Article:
Virtual Labs vs Hands-on Labs: How to Know Which is Right for Your Online Science Lab 

Written by SI • December 14, 2023 •  9 min read
Virtual Labs vs Hands-on Labs: How to Know Which is Right for Your Online Science Lab  Featured Image

Think about the last lab you taught in person and how it went. Now imagine, if you had the opportunity to offer that experience to a broader group of students through online lab courses. You might be asking yourself: How will this work​? How can I conduct the lab effectively for my students? What changes do I need to make, and what should I keep the same? When it comes to the various online tools for teaching science​, colleges are getting creative. Programs are using technology as advanced as virtual reality to immerse students in laboratory simulations or virtual science labs. They’re also mailing hands-on lab kits to students’ homes, enabling them to dissect organisms right on their kitchen tables, complete with whole specimens of starfish, pigs, and fish. 

Traditional, hands-on experiments in science are generally considered a hallmark of undergraduate science, technology, engineering, and mathematics (STEM) courses. But as online courses become increasingly prominent in STEM fields — in fact, more than 90% of students want to be able to take their science courses online — many instructors still struggle with how to conduct laboratory courses in an online environment. In this article, we’re exploring the different approaches you can take to deliver science labs effectively online.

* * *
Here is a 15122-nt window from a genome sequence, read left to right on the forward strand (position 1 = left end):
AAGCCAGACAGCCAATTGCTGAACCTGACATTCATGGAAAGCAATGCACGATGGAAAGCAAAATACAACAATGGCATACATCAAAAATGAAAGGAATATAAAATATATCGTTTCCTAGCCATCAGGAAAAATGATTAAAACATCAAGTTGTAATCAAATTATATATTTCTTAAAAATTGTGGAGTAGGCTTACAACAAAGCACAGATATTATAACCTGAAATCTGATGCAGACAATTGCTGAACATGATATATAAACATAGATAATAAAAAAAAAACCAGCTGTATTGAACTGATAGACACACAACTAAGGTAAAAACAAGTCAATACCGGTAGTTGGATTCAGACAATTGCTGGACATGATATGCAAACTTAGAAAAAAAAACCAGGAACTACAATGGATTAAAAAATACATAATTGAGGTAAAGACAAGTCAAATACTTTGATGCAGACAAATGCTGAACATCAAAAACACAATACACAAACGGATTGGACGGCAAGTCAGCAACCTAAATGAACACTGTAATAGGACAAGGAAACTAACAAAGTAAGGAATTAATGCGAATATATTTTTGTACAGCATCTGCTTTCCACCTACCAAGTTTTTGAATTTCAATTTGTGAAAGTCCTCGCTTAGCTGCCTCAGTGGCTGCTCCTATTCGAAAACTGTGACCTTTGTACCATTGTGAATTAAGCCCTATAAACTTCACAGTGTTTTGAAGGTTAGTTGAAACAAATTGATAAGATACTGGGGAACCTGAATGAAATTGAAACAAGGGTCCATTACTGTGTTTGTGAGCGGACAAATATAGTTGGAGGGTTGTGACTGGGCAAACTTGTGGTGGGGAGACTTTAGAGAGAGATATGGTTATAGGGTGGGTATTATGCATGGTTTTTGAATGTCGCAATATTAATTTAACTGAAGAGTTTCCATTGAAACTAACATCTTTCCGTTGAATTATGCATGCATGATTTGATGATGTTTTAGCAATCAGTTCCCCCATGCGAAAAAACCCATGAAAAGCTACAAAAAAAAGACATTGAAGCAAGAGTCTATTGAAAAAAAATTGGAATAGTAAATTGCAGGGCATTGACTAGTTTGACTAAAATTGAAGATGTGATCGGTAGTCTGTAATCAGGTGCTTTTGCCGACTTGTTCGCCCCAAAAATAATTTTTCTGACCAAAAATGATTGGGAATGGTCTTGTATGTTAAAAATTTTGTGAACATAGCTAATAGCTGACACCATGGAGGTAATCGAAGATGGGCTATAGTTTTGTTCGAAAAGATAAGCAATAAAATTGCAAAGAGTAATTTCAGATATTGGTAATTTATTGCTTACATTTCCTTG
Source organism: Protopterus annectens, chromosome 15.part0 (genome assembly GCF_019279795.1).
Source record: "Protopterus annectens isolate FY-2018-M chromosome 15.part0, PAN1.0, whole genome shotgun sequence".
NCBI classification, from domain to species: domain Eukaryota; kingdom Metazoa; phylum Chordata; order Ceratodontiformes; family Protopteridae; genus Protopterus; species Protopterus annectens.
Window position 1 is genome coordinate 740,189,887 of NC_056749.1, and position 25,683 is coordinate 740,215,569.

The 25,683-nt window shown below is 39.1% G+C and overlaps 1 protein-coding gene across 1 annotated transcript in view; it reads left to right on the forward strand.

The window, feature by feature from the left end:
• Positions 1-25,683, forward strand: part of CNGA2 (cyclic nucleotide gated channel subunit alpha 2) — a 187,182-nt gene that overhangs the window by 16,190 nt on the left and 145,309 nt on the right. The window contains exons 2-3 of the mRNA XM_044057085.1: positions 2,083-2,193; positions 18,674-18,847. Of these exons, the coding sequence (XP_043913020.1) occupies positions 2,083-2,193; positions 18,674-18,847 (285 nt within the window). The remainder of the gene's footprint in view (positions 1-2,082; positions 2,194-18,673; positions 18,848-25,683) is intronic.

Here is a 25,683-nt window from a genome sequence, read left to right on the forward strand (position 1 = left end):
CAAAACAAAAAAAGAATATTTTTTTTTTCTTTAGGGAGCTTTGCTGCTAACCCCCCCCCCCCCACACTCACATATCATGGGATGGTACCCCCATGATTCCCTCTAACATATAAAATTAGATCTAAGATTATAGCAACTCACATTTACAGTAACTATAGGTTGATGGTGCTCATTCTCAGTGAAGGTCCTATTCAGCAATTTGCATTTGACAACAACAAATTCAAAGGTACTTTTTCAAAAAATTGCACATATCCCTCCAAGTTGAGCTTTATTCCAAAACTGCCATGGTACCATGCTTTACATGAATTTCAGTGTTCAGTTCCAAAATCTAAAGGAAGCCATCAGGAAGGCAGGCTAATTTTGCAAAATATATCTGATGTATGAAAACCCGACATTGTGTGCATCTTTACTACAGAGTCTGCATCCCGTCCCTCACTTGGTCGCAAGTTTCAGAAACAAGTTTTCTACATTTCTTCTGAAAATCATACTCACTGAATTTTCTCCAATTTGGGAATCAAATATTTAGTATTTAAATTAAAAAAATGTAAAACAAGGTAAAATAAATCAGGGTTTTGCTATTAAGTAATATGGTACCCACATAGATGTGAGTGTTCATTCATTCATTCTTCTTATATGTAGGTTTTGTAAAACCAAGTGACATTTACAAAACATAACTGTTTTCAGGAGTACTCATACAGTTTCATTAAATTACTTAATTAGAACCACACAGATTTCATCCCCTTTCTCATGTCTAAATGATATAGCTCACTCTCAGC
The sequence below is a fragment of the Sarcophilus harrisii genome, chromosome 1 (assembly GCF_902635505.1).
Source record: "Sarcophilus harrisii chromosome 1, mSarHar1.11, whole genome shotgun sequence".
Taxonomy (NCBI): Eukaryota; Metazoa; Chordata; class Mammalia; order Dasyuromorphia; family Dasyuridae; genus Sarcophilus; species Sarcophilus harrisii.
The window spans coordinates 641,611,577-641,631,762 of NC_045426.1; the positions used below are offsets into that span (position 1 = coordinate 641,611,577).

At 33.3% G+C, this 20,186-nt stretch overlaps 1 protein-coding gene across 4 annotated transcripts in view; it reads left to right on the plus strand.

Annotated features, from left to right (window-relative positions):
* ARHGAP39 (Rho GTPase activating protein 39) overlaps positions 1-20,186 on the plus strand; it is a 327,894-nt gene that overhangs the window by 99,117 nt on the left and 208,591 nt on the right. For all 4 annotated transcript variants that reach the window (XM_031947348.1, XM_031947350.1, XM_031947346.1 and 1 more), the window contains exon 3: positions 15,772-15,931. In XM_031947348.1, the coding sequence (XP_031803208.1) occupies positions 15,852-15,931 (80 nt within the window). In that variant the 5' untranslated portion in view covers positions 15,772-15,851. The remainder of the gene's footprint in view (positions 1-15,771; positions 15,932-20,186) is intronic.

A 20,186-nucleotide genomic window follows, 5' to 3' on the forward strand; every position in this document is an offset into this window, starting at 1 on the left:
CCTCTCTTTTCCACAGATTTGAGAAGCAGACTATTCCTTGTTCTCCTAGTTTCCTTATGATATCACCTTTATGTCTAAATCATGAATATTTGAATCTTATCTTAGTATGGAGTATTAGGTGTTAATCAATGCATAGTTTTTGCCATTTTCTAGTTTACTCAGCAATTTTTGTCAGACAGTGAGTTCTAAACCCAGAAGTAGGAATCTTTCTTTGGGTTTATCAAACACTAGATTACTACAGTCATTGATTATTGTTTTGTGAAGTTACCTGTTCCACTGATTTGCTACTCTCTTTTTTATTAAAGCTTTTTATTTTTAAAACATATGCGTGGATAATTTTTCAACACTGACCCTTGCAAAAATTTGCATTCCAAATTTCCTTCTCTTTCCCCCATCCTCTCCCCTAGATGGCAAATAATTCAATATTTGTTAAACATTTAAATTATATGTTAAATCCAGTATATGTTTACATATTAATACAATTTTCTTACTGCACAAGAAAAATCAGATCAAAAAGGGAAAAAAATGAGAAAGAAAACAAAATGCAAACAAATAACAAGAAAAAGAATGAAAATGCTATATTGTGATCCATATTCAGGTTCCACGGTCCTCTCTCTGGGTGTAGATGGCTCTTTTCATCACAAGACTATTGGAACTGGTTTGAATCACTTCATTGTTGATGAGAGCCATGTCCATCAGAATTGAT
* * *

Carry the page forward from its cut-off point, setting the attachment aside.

The Approach: Virtual Science Labs 

Virtual science labs, also known as online lab simulations, offer a way to experience the experimental steps for a scientific experiment on a screen or interactively. In the context of an online science lab, simulations are digital presentations used to show you how something works. Simulations typically use graphics and animations to present specific topics.

Some simulations are like videos — students simply click play and watch the simulation take place — whereas others are interactive, allowing them to manipulate variables in the simulation to discover different outcomes. Still, other simulations use a game format. Some examples of simulations include representations or animations that demonstrate a law of physics, illustrate a chemical reaction, or explore the effects of gravity.

Example: Simulation of Science Interactive Content

The Benefits of Virtual Science Labs